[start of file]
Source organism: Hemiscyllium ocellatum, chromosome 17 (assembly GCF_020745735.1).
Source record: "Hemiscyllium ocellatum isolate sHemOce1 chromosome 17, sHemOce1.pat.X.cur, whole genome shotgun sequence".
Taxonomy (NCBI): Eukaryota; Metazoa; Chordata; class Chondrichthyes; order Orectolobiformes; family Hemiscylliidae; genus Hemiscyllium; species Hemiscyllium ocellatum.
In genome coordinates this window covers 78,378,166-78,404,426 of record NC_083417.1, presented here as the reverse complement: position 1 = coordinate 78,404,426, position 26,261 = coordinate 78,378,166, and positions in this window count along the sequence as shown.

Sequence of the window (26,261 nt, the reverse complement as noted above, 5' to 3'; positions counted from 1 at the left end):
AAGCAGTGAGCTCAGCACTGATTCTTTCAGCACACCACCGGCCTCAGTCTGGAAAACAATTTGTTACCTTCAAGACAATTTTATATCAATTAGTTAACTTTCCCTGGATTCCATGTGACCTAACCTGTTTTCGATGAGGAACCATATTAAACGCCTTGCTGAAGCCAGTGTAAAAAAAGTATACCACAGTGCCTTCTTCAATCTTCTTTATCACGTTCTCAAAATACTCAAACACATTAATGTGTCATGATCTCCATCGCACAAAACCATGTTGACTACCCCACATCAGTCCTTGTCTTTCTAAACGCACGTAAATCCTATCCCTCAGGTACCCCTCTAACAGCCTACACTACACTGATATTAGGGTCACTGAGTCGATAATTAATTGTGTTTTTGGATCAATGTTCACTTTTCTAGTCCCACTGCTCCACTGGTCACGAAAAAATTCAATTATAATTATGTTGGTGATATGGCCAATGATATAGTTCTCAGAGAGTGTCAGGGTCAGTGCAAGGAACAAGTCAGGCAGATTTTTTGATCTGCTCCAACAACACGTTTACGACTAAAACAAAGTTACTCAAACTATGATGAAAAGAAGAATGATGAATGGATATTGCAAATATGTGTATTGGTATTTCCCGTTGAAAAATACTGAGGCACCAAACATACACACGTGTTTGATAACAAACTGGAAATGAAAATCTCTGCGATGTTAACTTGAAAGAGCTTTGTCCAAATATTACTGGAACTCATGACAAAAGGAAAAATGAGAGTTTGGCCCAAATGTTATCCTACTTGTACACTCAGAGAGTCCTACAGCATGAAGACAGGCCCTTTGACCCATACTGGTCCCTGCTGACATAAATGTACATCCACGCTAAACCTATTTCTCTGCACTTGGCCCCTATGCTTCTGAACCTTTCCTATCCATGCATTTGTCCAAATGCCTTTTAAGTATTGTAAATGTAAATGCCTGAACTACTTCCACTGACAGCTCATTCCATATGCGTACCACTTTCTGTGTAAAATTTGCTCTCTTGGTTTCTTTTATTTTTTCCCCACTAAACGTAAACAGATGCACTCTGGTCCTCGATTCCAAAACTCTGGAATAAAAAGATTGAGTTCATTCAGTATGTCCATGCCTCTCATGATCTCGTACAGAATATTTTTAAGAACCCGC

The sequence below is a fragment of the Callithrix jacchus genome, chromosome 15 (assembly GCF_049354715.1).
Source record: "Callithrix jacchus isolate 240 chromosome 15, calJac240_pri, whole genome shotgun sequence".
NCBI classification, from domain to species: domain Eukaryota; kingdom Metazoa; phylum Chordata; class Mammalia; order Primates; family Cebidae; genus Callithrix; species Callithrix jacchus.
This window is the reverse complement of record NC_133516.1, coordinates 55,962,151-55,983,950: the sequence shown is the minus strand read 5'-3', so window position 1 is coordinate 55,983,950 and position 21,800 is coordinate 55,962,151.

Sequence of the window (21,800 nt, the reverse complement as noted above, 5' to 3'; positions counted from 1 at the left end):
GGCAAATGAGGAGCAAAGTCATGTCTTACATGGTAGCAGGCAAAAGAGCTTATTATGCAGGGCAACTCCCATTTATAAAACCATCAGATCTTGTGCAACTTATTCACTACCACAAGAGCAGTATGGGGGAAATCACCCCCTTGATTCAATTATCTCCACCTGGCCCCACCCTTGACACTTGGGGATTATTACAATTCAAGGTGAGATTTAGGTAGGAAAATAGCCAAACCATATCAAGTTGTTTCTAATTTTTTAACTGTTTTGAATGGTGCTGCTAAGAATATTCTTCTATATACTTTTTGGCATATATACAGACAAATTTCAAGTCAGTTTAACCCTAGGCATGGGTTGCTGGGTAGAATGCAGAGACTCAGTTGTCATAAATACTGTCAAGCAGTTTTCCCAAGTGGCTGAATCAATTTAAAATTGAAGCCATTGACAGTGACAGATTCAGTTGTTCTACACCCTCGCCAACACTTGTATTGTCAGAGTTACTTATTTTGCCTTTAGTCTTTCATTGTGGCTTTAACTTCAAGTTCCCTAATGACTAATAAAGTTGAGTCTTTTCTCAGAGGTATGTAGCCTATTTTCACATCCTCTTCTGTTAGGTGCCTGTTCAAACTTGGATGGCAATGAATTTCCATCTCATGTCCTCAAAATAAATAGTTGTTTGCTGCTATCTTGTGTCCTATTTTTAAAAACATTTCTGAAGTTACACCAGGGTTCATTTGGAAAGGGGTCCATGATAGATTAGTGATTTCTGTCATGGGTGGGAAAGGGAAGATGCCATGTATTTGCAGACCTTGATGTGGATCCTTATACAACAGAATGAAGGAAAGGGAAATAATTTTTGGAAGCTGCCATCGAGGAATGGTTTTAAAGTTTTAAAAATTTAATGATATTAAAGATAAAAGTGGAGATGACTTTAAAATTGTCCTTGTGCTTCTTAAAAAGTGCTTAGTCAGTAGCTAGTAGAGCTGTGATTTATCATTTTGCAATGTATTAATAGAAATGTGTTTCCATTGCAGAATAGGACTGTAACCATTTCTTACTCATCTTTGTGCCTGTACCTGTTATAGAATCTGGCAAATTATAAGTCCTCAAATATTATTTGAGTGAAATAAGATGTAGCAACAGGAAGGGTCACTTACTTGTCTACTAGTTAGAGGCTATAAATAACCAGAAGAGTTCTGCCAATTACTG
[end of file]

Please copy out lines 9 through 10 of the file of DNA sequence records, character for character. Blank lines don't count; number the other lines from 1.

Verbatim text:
NCBI classification, from domain to species: domain Eukaryota; kingdom Metazoa; phylum Chordata; class Mammalia; order Primates; family Cebidae; genus Callithrix; species Callithrix jacchus.
This window is the reverse complement of record NC_133516.1, coordinates 55,962,151-55,983,950: the sequence shown is the minus strand read 5'-3', so window position 1 is coordinate 55,983,950 and position 21,800 is coordinate 55,962,151.